Obviously, Nagorno-Karabakh is far from the first region where Ankara’s interests overlap to one degree or another with Russia’s. In Syria, with a frequency of about once a quarter: suffice it to recall the infamous incident with the downed Russian plane or the “Spring Shield” operation directed against the government forces supported by Russia.
whether to take the situation in Libya, where, according to local authorities and the United States, Moscow is helping the rebellious field marshal Haftar in the confrontation with government forces through PMCs. Erdogan, on the contrary, does not hide his dislike of the rebels and, of course, provides full support to the internationally recognized Government of National Accord.
Sultan was born
However, what are the goals pursued by Ankara through such a policy? Of course, it is striking that in almost all conflicts in which Turkey takes a tough stance, the same rhetoric sounds about protecting peoples close to her by blood and faith from terrorists and insurgents.
It should be noted that under the current president and in the domestic agenda, the Islamic factor began to play a key role for the first time in more than 100 years. For this Erdogan is often criticized, because to this day the official ideology of Turkey – Kemalism, coming from the founder of the modern state, Mustafa Kemal Ataturk, contains the principle of laicism (secularism).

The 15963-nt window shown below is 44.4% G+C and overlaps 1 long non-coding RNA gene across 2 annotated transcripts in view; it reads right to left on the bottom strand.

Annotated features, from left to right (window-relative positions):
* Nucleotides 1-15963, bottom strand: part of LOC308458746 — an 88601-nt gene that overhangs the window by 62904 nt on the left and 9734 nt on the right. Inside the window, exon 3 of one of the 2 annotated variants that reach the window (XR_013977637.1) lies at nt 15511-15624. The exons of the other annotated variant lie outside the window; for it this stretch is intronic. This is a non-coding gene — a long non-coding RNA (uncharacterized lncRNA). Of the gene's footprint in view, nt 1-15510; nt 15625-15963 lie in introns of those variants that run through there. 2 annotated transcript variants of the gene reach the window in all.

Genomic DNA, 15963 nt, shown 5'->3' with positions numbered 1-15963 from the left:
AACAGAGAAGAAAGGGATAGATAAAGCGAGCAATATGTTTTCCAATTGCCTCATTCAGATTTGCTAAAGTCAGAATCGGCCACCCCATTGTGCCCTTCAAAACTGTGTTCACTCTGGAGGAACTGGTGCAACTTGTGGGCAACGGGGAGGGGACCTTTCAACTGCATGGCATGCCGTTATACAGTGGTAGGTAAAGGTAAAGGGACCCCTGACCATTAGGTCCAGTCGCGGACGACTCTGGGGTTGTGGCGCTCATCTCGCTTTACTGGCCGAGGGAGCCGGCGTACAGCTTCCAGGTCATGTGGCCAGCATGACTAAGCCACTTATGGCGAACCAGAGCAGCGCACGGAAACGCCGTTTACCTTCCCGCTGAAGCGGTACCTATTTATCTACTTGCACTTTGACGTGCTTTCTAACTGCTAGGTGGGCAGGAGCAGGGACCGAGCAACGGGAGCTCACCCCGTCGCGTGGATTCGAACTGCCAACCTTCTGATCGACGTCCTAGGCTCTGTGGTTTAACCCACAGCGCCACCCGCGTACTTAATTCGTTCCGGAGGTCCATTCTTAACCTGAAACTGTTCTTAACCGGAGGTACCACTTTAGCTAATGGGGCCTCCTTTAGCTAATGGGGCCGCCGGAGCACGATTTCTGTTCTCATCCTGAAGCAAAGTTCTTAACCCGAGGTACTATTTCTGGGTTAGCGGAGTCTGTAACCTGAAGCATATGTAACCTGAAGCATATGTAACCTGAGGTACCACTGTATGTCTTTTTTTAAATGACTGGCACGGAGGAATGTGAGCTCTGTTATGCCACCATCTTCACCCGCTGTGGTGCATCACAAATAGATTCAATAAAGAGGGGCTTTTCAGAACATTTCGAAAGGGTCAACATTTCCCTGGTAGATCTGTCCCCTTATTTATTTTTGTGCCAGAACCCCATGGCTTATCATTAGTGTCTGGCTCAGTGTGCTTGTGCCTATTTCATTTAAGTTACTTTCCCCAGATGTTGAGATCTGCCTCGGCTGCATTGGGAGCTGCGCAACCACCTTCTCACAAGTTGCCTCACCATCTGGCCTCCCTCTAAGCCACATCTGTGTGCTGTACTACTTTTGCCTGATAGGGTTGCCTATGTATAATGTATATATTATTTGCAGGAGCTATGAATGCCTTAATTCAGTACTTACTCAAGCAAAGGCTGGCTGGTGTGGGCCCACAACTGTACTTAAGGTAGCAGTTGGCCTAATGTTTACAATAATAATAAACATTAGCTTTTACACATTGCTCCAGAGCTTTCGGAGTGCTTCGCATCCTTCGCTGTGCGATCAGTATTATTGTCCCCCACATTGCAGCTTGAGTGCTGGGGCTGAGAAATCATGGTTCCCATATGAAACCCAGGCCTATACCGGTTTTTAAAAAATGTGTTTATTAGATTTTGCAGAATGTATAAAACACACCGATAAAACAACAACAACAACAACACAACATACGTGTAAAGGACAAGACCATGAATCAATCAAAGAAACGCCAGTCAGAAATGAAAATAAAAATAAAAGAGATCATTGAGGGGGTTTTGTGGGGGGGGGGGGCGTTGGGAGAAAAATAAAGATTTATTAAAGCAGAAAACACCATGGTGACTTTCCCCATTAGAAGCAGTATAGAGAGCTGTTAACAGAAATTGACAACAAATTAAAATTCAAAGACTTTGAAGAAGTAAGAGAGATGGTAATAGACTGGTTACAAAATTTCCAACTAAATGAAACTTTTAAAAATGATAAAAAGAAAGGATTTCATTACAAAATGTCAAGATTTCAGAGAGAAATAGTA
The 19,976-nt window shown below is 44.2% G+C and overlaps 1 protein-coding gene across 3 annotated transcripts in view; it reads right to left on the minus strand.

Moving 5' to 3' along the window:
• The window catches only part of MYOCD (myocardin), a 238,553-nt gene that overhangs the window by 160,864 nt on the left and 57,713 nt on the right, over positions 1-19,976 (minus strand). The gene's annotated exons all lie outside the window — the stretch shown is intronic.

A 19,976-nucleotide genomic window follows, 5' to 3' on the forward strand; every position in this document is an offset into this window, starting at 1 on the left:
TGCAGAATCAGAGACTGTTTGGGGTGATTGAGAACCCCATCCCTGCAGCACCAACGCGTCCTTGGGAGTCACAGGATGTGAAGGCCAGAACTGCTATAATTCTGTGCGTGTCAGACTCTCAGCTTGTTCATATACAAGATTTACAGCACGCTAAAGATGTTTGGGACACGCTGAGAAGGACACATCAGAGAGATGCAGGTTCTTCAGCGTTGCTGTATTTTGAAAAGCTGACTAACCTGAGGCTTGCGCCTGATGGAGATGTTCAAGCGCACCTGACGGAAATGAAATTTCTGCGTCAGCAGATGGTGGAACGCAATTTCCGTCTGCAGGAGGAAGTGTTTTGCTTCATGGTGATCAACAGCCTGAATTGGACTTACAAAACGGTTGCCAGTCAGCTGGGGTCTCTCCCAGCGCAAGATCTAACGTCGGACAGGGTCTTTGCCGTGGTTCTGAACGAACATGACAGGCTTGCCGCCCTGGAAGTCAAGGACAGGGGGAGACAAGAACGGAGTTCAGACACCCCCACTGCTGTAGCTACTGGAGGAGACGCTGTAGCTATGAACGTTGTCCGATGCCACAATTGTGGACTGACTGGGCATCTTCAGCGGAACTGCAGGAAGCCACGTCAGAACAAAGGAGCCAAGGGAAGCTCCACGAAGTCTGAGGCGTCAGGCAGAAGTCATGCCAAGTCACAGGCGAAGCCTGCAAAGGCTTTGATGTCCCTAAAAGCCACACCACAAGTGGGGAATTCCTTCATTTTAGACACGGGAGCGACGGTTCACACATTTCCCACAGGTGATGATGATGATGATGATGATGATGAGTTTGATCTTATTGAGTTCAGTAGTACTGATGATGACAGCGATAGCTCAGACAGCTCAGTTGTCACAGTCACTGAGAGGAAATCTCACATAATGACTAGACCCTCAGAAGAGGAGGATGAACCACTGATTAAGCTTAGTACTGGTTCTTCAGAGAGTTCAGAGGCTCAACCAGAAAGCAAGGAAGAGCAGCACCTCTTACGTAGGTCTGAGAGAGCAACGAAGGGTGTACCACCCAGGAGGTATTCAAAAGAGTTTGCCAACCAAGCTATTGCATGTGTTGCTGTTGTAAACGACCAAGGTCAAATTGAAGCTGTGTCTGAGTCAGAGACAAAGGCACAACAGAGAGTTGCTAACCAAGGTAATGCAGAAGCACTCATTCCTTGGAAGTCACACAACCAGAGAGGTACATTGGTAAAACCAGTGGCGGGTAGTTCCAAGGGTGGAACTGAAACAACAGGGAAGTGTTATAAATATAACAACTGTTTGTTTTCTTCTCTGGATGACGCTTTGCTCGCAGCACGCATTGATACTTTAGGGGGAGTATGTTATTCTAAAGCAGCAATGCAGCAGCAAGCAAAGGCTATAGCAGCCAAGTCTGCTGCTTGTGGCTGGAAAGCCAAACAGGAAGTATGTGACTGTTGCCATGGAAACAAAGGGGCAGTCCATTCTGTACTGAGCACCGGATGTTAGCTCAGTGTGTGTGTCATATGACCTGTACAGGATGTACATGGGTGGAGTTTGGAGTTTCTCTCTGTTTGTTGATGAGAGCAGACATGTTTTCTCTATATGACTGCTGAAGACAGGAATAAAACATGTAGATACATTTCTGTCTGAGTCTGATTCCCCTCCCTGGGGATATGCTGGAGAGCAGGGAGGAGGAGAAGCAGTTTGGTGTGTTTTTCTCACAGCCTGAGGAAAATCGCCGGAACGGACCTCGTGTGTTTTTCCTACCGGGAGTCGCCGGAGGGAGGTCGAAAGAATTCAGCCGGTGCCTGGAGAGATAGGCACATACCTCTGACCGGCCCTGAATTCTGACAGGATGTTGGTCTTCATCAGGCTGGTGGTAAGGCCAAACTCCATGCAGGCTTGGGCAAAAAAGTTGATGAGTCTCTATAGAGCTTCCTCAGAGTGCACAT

“The Muslim factor, of course, runs counter to Kemalism,” says Hajiyev. – It was based on both secularism and the movement towards Europeanization in terms of culture and mentality. Then Turkey moved away from the Middle East, considering these countries to be somewhat backward. And in 1952 Turkey joined NATO, which further strengthened its pro-Western vector. “
But over the years of his rule, Erdogan has taught the world that he loves to play, as much as possible, by his own rules. And it does it very successfully. Experts emphasize that the president knows how to sit on two chairs, balancing very competently – even his opponents admit this. On the one hand, strengthening in the Islamic world is the request of half of the Turkish society (the other half is for secular Turkey).
“On the other hand, there are personal ambitions of Erdogan. This is clearly seen in the example of the transformation of Hagia Sophia from a museum into a mosque, in loud statements about Palestine and the reaction to the transfer of the American embassy in Israel from Tel Aviv to Jerusalem,” Hajiyev explains the president’s motivation for the policy of protecting fellow believers.